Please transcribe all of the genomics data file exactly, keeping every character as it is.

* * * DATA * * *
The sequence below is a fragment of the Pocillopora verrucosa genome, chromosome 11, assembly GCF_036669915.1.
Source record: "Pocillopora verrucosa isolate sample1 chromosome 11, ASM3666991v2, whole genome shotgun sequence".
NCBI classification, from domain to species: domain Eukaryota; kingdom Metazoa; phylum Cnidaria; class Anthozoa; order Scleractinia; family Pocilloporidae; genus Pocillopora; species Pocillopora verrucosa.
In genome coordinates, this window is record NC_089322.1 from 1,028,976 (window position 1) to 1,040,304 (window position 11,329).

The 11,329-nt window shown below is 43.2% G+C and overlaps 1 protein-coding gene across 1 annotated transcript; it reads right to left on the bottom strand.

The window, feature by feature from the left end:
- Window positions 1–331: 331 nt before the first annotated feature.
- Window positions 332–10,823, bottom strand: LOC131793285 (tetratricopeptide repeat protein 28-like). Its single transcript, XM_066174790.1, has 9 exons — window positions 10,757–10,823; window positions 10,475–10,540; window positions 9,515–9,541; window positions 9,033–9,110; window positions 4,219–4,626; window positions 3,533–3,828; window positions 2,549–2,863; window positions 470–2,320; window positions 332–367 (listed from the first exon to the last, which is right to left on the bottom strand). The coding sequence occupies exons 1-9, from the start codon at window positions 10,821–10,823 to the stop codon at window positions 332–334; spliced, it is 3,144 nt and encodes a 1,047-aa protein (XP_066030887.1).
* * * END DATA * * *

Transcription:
The sequence below is a fragment of the Pocillopora verrucosa genome, chromosome 11, assembly GCF_036669915.1.
Source record: "Pocillopora verrucosa isolate sample1 chromosome 11, ASM3666991v2, whole genome shotgun sequence".
NCBI classification, from domain to species: domain Eukaryota; kingdom Metazoa; phylum Cnidaria; class Anthozoa; order Scleractinia; family Pocilloporidae; genus Pocillopora; species Pocillopora verrucosa.
In genome coordinates, this window is record NC_089322.1 from 1,028,976 (window position 1) to 1,040,304 (window position 11,329).

The 11,329-nt window shown below is 43.2% G+C and overlaps 1 protein-coding gene across 1 annotated transcript; it reads right to left on the bottom strand.

The window, feature by feature from the left end:
- Window positions 1–331: 331 nt before the first annotated feature.
- Window positions 332–10,823, bottom strand: LOC131793285 (tetratricopeptide repeat protein 28-like). Its single transcript, XM_066174790.1, has 9 exons — window positions 10,757–10,823; window positions 10,475–10,540; window positions 9,515–9,541; window positions 9,033–9,110; window positions 4,219–4,626; window positions 3,533–3,828; window positions 2,549–2,863; window positions 470–2,320; window positions 332–367 (listed from the first exon to the last, which is right to left on the bottom strand). The coding sequence occupies exons 1-9, from the start codon at window positions 10,821–10,823 to the stop codon at window positions 332–334; spliced, it is 3,144 nt and encodes a 1,047-aa protein (XP_066030887.1).